Got a Good Product Idea?
"You need to be someone who can do everything," to be a successful proprietary molder, says Richard O'Donnell, president and owner of Gaer Hardware Ltd. (Woodbridge, Ont.). O'Donnell is a manufacturin...
“You need to be someone who can do everything,” to be a successful proprietary molder, says Richard O’Donnell, president and owner of Gaer Hardware Ltd. (Woodbridge, Ont.). O’Donnell is a manufacturing engineer with experience in mold design, product design and injection molding machine operation. Since he developed a proprietary line of molded window hardware (such as hinges and latching devices), he’s also increased his knowledge of marketing, patent legislation, customs regulations, trade shows, and managing a sales network.
It’s quite the resum, and it probably holds true for most molders who’ve made the leap to proprietary products.
“Molding proprietary products is a lot more risky,” says Brendan Lowe, vice-president of sales and marketing for Weeplay (Dundas, Ont.). Weeplay is a manufacturer of rotational molded children’s toys. “You’re doing all the research and development yourself. You have to identify the market for your products, and do a lot of checking related to marketing and selling, such as focus groups and setting price points.”
“You want to differentiate your product, be unique and innovative,” suggests Lowe. “If you don’t think you can do it better, don’t get into the market. There are very few break-away products that revolutionize a market. Usually, products just enhance existing designs. This type of ‘me-too’ products just stress the profit margins.”
Do you have what it takes?
“It has always been our credo at Gaer to do things right,” says O’Donnell. When Gaer was strictly a custom molding company, O’Donnell often found himself redesigning products for customers to lower the manufacturing costs, but he found “life as a molder is just too complacent.”
O’Donnell choose to enter the window manufacturing industry, and set out to design innovative products that didn’t infringe on any patents. “I took a plastics failure analysis course, and a course in value analysis (how to make parts more cheaply). These both really helped.”
Before long, he had patented some designs, and developed a complementary line of window hardware products.
But O’Donnell had no marketing experience and little exposure to international business. He ran into roadblocks with legislation, customs and creating a network of representatives to expand into the United States.
“I tried several different customs brokers, and finally found one in Buffalo that bends over backwards to be helpful. The broker has also benefited from learning the Canadian business environment.”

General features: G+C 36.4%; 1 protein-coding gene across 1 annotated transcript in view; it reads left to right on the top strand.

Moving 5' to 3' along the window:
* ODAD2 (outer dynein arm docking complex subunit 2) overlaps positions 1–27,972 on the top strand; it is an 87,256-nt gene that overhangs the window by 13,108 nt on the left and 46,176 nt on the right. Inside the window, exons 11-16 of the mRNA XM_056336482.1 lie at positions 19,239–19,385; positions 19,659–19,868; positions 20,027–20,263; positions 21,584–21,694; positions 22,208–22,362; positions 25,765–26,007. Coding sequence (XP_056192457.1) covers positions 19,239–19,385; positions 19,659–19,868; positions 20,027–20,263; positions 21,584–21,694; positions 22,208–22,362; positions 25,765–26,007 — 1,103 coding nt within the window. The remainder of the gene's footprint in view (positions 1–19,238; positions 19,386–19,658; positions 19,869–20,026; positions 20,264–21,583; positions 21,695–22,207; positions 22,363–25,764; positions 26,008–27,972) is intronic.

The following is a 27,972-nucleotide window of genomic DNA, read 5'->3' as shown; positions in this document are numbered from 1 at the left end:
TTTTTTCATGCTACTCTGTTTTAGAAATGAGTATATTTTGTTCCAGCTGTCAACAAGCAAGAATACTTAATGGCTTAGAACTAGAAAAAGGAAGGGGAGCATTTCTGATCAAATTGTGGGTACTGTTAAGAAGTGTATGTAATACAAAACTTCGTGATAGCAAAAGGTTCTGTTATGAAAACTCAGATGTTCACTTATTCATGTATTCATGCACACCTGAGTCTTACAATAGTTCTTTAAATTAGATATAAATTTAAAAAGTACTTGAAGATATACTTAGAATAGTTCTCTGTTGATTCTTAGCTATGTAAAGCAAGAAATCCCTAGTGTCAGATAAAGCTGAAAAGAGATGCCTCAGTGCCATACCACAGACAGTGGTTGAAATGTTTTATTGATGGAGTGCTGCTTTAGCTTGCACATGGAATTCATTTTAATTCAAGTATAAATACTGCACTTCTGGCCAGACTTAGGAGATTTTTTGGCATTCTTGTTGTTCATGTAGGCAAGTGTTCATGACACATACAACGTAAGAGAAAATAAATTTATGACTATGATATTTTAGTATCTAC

In the past two years, Gaer has finally established a good network of independent representatives, and has tripled its U.S. sales. Gaer’s national sales manager is based in the U.S. and has a good understanding of that market.
“A lot of custom molders won’t have the expertise in-house for a successful foray in the proprietary business,” says O’Donnell. “They’ll need a lot of money to buy the knowledge. Even then, it doesn’t happen overnight.”
Gaer still does some custom molding — it helps to fill in the gaps left by its seasonal window products line.
Use technology to your advantage
There is one similarity between successful custom and proprietary molding: using technology to its full potential.
Gaer has 13 Battenfeld injection molding machines, many of them state-of-the-art presses with Unilog Tc40 controls. “I have a plant supervisor that understands the potential of these machines and wants to utilize it,” says O’Donnell. “We use all the features, and manage to continually improve cycle times and part quality. We’ve kept our prices stable as material costs rise by using up-to-date technology.”
Gaer also frequently uses stereolithography and rapid prototyping techniques. “It gives us a chance to see the part, get a feel for it, and make any modifications before we make the mold.”
“That saves a lot of money in the transition from an idea to a finished part.”
Marketing, the new frontier
“It is possible to use manufacturer’s representatives,” says Lowe, “but you’ll still need a lot more people to carry out the marketing function.”
Weeplay has its own sales and marketing staff, but relies heavily on dialogue with customers for direction in product development and market trends.
“You try to develop a product in concert with your customers, not force one on them,” advises Lowe.
If you are thinking of launching a proprietary product, Lowe says you need to know the marketplace before you get into it. Associate yourself with people who are familiar with your target business. If the product will sell in a retail environment, you have to consider market research, merchandising in the store, design for distribution, packaging, your sales force, and price points.
Once your product does get on the market, “be aware that if it is a good product and it’s doing well, other companies with similar manufacturing capabilities will try to copy it. You could see “price compression” happen very quickly,” warns Lowe.
However, if your new product also requires a proprietary process it will be much more difficult for others to compete. CPL